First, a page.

Films directed by children living on the streets in Bangladesh catalyse change
Public empathy swells after filmmaking workshops help children tell their own stories from the streets
In a voice resonating deep pain, he tells us, “My father comes home drunk every day, and beats my mom, me, and my sister.” He continues to carry the weight of those traumatic memories even after running away and taking the train to Dhaka in search of a better life.
Sharif's film is one of the remarkable narratives that emerged from a five-day workshop on filmmaking organized by UNICEF and facilitated by The One Minutes Foundation. The initiative is helping children’s voices be heard and inspiring the public to empathise after the children’s films were released on social media.
Watch all the films here.
Filmmaking helps amplify children’s voices
According to a recent UNICEF report, children living on the streets in Bangladesh face shocking levels of deprivation and vulnerability. One in every three of these children live and sleep in public or open spaces (streets, stations, terminals, fields, and parks) without the most basic amenities - exposed to violence, exploitation, and with limited access to vital services, such as healthcare.
Amidst these challenges, the One Minutes Jr. workshop offered a beacon of hope, providing a creative platform for children living on the streets in Dhaka to share their untold stories and struggles, amplifying their voices with unwavering determination.
In the workshops, the children delved into and harnessed their experiences. They learned the art of video making, from operating a camera to developing a script and storyboarding to editing their own footage. Under the guidance of caring international facilitators, they discovered the power of their own narratives, expressed themselves creatively and brought their stories to life, in the form of one-minute-long films.
“Working with the children in Dhaka was a very special experience. It is remarkable to see how quickly children learn and master the art of video making,” says Misha De Ridder, one of the facilitators at the workshop, as he talked about the difficult themes children worked with, child labour, abuse, and broken families among some of them.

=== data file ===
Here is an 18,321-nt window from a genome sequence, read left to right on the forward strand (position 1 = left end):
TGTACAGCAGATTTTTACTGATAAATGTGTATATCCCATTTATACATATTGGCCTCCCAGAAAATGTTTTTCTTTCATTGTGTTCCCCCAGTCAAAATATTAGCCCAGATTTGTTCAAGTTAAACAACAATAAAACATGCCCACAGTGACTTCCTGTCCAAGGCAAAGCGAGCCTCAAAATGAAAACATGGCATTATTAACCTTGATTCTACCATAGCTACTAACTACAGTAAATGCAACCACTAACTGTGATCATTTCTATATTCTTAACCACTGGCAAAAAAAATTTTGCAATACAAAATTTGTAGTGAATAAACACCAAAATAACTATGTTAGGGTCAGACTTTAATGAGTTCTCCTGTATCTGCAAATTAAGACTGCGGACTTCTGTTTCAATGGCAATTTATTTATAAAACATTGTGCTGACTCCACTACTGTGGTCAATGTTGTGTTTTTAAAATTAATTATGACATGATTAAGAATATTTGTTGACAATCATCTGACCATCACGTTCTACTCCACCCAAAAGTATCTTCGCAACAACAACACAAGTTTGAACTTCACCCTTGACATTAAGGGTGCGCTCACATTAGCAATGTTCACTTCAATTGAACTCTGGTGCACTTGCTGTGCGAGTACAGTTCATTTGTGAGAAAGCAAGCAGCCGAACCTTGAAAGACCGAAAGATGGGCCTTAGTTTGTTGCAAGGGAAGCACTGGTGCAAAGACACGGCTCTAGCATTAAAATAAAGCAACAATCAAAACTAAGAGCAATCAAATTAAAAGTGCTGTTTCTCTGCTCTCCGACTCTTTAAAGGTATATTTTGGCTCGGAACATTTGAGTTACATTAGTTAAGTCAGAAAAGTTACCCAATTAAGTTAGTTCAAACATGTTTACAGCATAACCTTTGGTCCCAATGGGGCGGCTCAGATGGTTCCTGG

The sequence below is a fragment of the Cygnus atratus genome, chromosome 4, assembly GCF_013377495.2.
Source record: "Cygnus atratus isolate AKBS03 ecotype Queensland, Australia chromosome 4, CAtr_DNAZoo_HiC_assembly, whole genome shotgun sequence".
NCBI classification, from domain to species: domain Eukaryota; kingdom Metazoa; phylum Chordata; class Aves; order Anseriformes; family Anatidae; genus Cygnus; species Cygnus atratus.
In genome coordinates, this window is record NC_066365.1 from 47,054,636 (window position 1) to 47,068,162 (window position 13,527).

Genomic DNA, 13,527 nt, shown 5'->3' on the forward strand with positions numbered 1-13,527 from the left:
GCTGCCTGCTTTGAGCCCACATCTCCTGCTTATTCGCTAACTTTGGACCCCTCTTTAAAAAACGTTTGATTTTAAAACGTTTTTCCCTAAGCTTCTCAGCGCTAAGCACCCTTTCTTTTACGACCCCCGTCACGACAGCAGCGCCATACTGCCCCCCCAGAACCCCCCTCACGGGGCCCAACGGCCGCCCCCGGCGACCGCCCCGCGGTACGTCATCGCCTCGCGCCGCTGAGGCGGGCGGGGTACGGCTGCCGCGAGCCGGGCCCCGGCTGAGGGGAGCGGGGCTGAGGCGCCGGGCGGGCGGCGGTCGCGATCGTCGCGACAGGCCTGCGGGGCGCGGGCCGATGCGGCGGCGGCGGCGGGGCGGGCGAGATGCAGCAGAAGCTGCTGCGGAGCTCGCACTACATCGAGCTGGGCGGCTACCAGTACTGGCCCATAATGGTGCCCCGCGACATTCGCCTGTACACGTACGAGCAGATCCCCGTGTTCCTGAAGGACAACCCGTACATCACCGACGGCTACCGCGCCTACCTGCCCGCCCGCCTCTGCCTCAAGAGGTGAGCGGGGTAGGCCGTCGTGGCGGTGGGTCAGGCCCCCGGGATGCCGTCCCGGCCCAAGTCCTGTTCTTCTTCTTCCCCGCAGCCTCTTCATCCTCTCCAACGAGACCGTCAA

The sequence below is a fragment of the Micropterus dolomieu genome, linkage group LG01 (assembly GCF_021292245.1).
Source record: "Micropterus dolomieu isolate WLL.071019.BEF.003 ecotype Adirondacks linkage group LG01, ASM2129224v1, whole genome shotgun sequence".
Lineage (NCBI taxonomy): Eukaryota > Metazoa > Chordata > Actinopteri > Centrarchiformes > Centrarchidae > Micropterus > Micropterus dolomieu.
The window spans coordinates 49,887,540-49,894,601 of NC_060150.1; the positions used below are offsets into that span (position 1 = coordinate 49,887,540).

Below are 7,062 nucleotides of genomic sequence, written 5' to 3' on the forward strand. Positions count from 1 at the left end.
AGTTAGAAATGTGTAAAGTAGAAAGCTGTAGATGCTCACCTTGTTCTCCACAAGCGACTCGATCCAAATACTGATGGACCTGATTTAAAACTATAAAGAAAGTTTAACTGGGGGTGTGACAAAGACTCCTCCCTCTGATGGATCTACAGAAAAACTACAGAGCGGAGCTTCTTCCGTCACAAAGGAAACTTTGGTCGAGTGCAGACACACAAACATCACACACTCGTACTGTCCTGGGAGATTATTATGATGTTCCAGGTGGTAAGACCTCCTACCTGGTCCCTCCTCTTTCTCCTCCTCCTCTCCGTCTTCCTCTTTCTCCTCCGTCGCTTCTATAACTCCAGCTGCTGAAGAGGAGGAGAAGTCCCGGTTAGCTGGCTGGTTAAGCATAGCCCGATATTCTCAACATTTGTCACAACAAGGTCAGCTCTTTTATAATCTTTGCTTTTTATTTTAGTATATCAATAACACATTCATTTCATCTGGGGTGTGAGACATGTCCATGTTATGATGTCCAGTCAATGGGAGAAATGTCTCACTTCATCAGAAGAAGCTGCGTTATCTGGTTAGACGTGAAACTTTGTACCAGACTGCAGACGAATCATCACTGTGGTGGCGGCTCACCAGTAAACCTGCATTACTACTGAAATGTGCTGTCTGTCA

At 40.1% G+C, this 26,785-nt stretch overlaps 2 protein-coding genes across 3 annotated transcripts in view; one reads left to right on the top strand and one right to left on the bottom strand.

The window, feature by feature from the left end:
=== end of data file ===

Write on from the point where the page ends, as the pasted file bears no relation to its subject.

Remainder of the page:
Like Sharif, 13-year-old Rokon’s* film, "Shadow of Father's Love," treads on similar themes and delves into the traumatic experience of a father's abandonment through the medium of shadow puppetry. Amidst the darkness, the love and support of his mother guides him, casting a ray of light through the shadows.
More than 80 per cent of children living on the streets also reported facing abuse by pedestrians, just like 13-year-old Khadija. Khadija, a young girl who once saw her life on the streets devoid of colour, expressed her journey through her film "Harassment." The film captures her struggle on facing violence on the streets, and how intervention and support from social workers brought colour back into her greyscale life.
Improving the lives of children on the streets
UNICEF closely collaborates with Bangladesh's Department of Social Services (DSS) to address the critical needs of street children, helping reunite these children with their families, facilitate their school enrolment, and connecting them to the necessary services. UNICEF-supported Child Protection Service Hubs across Bangladesh act as safe spaces where social workers working with the DSS provide crucial support to street children, offering free meals, a secure resting place, counselling services, and opportunities for play and learning with other children.
As UNICEF Bangladesh continues to advocate for the rights of all children, the One Minute Jr. workshops stand as a testament to the transformative power of audio-visual communication in amplifying the voices of children living on the streets but also serve as catalysts for change, inspiring empathy and support on the need for a more inclusive society that protects and supports every child.
*Sharif and Rokon’s names have been changed to protect their identity.
One Minutes Jr. Dhaka Playlist: https://uni.cf/3NYFiyr